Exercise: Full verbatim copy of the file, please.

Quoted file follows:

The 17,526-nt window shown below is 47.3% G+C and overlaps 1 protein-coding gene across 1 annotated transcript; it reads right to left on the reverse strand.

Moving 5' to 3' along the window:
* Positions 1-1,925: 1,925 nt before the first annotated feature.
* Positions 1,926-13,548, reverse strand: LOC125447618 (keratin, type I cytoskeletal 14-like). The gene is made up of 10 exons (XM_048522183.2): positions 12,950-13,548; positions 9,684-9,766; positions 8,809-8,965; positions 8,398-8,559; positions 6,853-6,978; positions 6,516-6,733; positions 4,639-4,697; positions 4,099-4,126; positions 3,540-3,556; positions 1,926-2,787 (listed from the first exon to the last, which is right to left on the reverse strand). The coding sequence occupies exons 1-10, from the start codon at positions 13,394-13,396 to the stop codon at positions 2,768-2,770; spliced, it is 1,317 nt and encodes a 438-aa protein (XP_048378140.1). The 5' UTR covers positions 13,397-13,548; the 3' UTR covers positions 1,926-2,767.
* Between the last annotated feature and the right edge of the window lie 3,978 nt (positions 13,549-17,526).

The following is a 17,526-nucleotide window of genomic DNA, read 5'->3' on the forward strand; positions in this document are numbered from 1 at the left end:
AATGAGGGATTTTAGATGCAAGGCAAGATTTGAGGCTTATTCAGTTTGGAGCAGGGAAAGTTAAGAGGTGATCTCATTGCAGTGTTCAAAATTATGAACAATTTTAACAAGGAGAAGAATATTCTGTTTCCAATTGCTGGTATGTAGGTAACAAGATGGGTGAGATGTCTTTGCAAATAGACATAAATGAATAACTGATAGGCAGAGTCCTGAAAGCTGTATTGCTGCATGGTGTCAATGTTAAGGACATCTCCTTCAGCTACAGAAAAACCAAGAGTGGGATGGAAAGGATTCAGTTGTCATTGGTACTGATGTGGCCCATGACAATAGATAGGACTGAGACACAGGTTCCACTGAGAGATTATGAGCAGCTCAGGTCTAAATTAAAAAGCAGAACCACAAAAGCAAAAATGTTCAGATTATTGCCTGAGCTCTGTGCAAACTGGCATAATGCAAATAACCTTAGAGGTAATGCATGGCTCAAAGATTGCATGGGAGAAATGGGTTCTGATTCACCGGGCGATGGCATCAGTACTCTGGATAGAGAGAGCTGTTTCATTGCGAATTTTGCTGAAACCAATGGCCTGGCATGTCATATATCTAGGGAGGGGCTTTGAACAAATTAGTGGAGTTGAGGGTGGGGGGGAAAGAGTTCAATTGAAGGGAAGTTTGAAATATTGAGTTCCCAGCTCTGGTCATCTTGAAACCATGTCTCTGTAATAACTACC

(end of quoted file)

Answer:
The 17,526-nt window shown below is 47.3% G+C and overlaps 1 protein-coding gene across 1 annotated transcript; it reads right to left on the reverse strand.

Moving 5' to 3' along the window:
* Positions 1-1,925: 1,925 nt before the first annotated feature.
* Positions 1,926-13,548, reverse strand: LOC125447618 (keratin, type I cytoskeletal 14-like). The gene is made up of 10 exons (XM_048522183.2): positions 12,950-13,548; positions 9,684-9,766; positions 8,809-8,965; positions 8,398-8,559; positions 6,853-6,978; positions 6,516-6,733; positions 4,639-4,697; positions 4,099-4,126; positions 3,540-3,556; positions 1,926-2,787 (listed from the first exon to the last, which is right to left on the reverse strand). The coding sequence occupies exons 1-10, from the start codon at positions 13,394-13,396 to the stop codon at positions 2,768-2,770; spliced, it is 1,317 nt and encodes a 438-aa protein (XP_048378140.1). The 5' UTR covers positions 13,397-13,548; the 3' UTR covers positions 1,926-2,767.
* Between the last annotated feature and the right edge of the window lie 3,978 nt (positions 13,549-17,526).

The following is a 17,526-nucleotide window of genomic DNA, read 5'->3' on the forward strand; positions in this document are numbered from 1 at the left end:
AATGAGGGATTTTAGATGCAAGGCAAGATTTGAGGCTTATTCAGTTTGGAGCAGGGAAAGTTAAGAGGTGATCTCATTGCAGTGTTCAAAATTATGAACAATTTTAACAAGGAGAAGAATATTCTGTTTCCAATTGCTGGTATGTAGGTAACAAGATGGGTGAGATGTCTTTGCAAATAGACATAAATGAATAACTGATAGGCAGAGTCCTGAAAGCTGTATTGCTGCATGGTGTCAATGTTAAGGACATCTCCTTCAGCTACAGAAAAACCAAGAGTGGGATGGAAAGGATTCAGTTGTCATTGGTACTGATGTGGCCCATGACAATAGATAGGACTGAGACACAGGTTCCACTGAGAGATTATGAGCAGCTCAGGTCTAAATTAAAAAGCAGAACCACAAAAGCAAAAATGTTCAGATTATTGCCTGAGCTCTGTGCAAACTGGCATAATGCAAATAACCTTAGAGGTAATGCATGGCTCAAAGATTGCATGGGAGAAATGGGTTCTGATTCACCGGGCGATGGCATCAGTACTCTGGATAGAGAGAGCTGTTTCATTGCGAATTTTGCTGAAACCAATGGCCTGGCATGTCATATATCTAGGGAGGGGCTTTGAACAAATTAGTGGAGTTGAGGGTGGGGGGGAAAGAGTTCAATTGAAGGGAAGTTTGAAATATTGAGTTCCCAGCTCTGGTCATCTTGAAACCATGTCTCTGTAATAACTACC